Sofosbuvir found safe in HCV-infected patients with chronic kidney disease

By Liz Meszaros, MDLinx
Published September 20, 2017

Key Takeaways

In patients with chronic kidney disease (CKD) and hepatitis C virus (HCV) infection, direct-acting antiviral therapy with sofosbuvir is safe and effective, and may improve kidney function, according to a study recently published in the Clinical Journal of the American Society of Nephrology.

“The use of direct-acting antiviral therapy in patients with hepatitis C infection has transformed the illness into a curable one. This study shows that these medications can be safely and effectively used in patients with stage 1-3 kidney disease,” said Meghan Sise, MD, MS, Massachusetts General Hospital, Boston, MA.
Sofosbuvir is a direct-acting antiviral agent for use in patients with HCV. The potential for kidney toxicity with this agent, however, is a concern, particularly in patients with CKD. HCV infection is the most frequent chronic viral infection in the United States, and is common in patients with CKD.

To assess the safety and efficacy of sofosbuvir in these patients, Dr. Sise and fellow researchers conducted a study in 98 subjects with CKD of varying degress (stages 1-3) treated with sofosbuvir-based therapy.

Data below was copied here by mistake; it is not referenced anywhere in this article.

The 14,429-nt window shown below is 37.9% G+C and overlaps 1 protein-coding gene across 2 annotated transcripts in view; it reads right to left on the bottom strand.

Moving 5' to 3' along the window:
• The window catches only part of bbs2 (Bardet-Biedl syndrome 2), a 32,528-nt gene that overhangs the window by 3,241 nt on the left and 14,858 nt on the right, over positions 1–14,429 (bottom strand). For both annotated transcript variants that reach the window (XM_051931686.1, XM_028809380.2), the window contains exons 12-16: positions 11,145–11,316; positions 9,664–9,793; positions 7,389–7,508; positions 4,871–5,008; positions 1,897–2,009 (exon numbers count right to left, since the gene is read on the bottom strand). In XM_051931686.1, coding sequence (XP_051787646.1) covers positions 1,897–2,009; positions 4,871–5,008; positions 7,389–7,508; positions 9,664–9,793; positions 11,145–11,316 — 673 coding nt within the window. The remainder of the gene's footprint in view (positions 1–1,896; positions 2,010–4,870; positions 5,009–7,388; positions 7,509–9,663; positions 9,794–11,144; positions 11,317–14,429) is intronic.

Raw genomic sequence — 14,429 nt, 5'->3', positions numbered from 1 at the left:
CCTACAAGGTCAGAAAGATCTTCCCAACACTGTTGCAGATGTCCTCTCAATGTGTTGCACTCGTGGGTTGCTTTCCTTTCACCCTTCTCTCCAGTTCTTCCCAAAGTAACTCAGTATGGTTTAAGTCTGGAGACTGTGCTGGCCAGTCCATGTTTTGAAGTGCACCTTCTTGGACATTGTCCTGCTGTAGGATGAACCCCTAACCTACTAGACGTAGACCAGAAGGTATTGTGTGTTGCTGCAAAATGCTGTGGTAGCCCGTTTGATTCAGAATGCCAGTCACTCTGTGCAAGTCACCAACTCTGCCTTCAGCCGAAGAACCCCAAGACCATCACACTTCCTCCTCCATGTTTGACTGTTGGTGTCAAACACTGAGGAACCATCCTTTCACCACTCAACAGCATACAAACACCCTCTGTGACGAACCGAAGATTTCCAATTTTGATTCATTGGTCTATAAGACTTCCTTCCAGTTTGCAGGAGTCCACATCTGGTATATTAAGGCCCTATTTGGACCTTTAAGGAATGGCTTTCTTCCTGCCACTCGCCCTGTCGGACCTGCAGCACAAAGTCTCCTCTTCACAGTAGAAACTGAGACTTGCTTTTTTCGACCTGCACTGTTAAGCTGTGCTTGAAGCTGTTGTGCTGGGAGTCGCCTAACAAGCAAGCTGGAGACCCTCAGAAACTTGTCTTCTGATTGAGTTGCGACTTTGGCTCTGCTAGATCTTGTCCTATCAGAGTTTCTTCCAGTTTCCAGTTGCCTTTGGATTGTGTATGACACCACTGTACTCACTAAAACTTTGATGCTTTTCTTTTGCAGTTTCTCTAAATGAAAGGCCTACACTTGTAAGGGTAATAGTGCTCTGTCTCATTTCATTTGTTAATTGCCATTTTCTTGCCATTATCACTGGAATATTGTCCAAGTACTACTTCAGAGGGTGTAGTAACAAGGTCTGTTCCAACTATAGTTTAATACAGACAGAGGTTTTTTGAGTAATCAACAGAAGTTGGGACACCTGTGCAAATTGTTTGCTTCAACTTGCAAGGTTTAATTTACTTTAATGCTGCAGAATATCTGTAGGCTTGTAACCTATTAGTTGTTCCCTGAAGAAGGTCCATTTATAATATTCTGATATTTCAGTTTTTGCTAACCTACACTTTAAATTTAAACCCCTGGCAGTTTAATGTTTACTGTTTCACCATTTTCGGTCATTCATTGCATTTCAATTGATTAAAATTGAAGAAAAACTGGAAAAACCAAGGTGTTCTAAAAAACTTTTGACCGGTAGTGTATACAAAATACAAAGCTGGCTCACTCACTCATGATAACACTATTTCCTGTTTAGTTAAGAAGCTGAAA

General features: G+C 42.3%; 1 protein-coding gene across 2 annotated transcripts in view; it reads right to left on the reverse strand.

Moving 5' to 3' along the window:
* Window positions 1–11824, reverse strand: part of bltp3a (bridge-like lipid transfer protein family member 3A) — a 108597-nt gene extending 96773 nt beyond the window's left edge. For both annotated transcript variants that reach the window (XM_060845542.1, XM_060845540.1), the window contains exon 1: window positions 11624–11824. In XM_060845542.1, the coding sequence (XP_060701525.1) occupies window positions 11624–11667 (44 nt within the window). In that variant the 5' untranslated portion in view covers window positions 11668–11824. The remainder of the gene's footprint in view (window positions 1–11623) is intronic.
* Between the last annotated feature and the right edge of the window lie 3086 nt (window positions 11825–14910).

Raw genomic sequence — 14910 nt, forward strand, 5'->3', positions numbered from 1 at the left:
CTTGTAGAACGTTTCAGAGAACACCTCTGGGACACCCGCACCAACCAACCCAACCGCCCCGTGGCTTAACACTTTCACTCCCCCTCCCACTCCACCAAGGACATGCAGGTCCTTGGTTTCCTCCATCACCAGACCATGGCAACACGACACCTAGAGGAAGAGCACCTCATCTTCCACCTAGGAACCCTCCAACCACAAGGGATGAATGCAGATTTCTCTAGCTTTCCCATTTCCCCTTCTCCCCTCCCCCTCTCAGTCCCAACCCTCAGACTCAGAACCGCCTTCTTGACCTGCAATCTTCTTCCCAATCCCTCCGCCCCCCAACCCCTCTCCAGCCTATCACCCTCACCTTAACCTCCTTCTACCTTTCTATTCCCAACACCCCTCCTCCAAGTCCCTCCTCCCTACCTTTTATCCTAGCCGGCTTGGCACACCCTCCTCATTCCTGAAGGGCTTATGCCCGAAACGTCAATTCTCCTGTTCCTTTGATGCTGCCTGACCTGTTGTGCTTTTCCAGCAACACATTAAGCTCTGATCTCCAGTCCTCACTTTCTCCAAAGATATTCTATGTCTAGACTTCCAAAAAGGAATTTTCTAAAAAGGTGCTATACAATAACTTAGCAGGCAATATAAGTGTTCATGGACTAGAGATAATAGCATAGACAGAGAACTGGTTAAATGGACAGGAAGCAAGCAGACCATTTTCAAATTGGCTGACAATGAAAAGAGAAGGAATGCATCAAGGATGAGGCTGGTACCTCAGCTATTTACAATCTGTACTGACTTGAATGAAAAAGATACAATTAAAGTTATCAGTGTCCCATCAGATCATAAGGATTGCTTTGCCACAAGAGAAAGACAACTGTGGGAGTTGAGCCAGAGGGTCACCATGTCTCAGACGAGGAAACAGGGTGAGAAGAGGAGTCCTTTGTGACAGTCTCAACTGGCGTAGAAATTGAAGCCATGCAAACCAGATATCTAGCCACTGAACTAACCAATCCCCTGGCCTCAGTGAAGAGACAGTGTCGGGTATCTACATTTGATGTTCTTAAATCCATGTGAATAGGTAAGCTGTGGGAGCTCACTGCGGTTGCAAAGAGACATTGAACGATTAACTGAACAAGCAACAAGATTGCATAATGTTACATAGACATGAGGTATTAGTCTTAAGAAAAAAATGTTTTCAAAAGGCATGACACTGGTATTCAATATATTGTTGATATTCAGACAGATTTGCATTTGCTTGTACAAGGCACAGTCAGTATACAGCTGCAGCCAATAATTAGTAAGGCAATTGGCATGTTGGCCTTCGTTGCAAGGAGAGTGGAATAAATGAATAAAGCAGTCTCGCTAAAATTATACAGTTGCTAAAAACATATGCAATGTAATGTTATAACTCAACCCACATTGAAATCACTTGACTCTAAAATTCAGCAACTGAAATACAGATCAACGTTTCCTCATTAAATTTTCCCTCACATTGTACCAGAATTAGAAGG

Patients demonstrated an overall sustained virologic response of 81%, and stable average kidney function throughout treatment. In addition, those with more advanced CKD were more likely to be cured of HCV infection compared with those with only mild CKD, and demonstrated improvements in kidney function as well.

Finally, Dr. Sise and colleagues found that although adverse events were common (81%), sofosbuvir was reasonably well-tolerated, with only 17% of patients experiencing serious adverse events, and only 8% discontinuing treatment. Finally, they found that CKD severity had no measurable effects on the incidence of adverse events.

In an accompanying editorial, Richard Johnson, MD, University of Colorado, Denver, CO, and Michiko Shimada, MD, PhD, Hirosaki University Graduate School of Medicine, Hirosaki, Japan, commented that other antiviral drugs can also be effective in treating patients with CKD and HCV infection, but unlike sofosbuvir, are not eliminated by the kidneys. They called for additional research centered on the safety and efficacy of these different antivirals in this specific patient subset.

“We predict that HCV, like hepatitis B virus and HIV, will slowly disappear as a major medical problem for patients with renal disease,” they concluded.  

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